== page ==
"Who Are ( You ) Are Who," Lola Gil?
Who Are ( You ) Are Who...? This is where Lola Gil begins her new body of work, with a question and a play on words. Where in the early years of the century, Lola was playing with the extensions of reality through pop surrealism, her newest bodies of work and this show on view at Nino Mier Gallery in Los Angeles, have subtle hints of surrrealism and obscured visuals. The glass animal figurines pose in the foreground while figurative elements are blurred in the back, and yet reflect with a mysterious clarity through the glass. That she uses stock imagery as the basis of each work seems to play with the idea of strangers, people that are used to tell a story who are almost employed to have no individual story at all. As the gallery notes, "These figures act as the protagonists of her paintings, highlighting the stranger as a sort of anyone and everyone character. " Anyone and everyone. Who Are (You) Are Who.
The glass figurine provides depth, an almost multifaceted interpretation of what a self can be in a scene, or even in the context of stock photography. These people are supposed to be malleable, to be used in multiple places at once. And maybe this is where Lola Gil is taking us in our own world of what seems to be an endless stream of stock imagery. Lives put on social media, viral videos defining our collectiveness, just weeks at a time. Social media and the accounts we follow and the people who become famous through these channels become almost stock imagery, anything or everything.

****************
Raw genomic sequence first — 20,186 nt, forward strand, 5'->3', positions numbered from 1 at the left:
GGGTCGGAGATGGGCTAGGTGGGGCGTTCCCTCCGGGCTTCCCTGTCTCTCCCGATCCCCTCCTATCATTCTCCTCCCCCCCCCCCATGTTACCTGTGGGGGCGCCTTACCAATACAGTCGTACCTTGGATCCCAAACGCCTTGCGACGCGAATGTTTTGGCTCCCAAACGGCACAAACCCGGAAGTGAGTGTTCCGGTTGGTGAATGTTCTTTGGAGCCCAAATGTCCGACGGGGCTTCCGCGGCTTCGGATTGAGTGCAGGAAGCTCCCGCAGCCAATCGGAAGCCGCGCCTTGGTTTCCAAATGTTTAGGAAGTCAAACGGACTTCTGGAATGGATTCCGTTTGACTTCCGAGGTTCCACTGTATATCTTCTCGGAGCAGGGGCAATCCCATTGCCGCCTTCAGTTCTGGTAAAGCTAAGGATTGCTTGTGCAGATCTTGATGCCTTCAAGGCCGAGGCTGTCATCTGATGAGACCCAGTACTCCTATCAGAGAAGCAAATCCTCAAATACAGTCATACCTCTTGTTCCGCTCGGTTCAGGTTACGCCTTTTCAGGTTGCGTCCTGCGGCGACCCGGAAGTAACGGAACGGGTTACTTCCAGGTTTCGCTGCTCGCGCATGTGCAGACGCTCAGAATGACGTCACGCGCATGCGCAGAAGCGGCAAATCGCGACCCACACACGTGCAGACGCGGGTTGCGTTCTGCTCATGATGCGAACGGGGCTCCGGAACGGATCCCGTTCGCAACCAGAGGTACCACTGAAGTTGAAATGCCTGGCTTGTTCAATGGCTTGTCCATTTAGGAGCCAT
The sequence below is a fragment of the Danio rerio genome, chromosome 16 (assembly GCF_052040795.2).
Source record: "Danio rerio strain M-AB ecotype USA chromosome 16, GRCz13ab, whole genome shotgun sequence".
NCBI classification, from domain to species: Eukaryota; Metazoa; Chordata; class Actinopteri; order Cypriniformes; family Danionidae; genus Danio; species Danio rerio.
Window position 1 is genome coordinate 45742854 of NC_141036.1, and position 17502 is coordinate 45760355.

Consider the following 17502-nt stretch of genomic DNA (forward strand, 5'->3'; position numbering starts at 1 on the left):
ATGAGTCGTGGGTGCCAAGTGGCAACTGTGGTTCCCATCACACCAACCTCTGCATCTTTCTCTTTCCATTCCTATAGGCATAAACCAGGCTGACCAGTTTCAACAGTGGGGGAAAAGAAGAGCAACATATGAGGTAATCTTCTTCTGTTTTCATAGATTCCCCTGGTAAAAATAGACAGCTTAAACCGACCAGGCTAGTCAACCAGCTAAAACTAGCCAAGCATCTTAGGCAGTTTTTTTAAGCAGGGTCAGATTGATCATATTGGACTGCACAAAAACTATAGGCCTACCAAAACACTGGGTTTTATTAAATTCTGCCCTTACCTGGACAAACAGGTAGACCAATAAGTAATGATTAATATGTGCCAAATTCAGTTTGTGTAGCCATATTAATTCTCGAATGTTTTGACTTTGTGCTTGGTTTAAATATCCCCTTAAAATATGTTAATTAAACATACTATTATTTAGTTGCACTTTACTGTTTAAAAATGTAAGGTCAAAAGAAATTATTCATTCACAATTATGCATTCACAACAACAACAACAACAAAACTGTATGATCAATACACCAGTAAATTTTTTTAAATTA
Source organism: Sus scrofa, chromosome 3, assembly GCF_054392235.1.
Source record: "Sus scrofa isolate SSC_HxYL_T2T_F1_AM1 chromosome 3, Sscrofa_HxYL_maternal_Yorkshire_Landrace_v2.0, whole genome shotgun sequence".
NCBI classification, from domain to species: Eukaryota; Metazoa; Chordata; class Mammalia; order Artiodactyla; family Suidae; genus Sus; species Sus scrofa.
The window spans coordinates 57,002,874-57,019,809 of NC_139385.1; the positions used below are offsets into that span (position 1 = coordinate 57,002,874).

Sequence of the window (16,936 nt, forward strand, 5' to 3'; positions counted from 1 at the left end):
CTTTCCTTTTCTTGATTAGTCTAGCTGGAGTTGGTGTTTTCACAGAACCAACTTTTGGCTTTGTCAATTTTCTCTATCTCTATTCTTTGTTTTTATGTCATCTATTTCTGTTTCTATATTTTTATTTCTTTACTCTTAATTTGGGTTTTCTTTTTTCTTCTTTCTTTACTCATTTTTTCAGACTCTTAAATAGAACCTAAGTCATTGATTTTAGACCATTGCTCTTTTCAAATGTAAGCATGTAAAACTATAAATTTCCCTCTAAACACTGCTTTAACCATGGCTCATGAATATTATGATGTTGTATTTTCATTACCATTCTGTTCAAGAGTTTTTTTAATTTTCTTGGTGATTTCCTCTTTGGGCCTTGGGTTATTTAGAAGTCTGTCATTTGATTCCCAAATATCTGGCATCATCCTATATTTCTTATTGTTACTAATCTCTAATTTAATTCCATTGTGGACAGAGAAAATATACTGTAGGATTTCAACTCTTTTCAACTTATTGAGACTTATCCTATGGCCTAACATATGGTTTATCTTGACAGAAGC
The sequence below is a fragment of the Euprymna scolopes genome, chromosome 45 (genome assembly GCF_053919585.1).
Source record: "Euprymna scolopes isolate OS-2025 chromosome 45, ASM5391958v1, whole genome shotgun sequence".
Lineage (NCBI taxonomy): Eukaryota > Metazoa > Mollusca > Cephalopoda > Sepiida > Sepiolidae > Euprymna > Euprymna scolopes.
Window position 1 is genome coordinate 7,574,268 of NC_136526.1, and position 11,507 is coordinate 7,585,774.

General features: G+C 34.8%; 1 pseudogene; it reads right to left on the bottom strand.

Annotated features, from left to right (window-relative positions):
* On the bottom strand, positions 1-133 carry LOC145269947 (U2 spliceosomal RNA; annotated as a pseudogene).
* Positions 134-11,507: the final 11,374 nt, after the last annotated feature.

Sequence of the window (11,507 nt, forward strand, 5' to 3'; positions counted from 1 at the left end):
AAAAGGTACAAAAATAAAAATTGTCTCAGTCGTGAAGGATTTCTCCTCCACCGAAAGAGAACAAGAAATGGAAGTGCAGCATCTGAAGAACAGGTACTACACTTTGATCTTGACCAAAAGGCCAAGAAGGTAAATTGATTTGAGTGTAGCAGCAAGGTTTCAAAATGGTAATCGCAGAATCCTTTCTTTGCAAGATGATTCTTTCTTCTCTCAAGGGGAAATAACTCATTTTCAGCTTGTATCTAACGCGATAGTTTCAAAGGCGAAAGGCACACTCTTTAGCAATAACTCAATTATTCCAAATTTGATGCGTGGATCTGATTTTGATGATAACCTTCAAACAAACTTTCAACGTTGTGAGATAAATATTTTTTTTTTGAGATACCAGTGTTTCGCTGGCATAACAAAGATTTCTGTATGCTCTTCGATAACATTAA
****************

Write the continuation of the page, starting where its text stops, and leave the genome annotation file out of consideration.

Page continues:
As Lola Gil says, "In our current climate, I have felt an overwhelming sense of emotion and interest in the ‘stranger’. Through this new body of work, I am driven to dedicate an intimate investigation of the human spirit. The subjects are dependent on me to share their multifaceted components, in a way that highlights each one of us having unique experiences through life separately. The doors we go in and out of over the course of our lives shape us, whether for the good or bad […] The stranger has history. The stranger has suffered, enjoyed, loved, etc. in some capacity. I paint these subjects in two mindsets. First, I offer the viewer perspective of the ‘other,’ the ‘stranger’. The stranger is also you from others’ point of view. But I also paint these subjects for me. To offer solace for relationships past, and to let the very damaging ones have forgiveness through the understanding that we are at varying degrees of respect and understanding of the other.”
text by Evan Pricco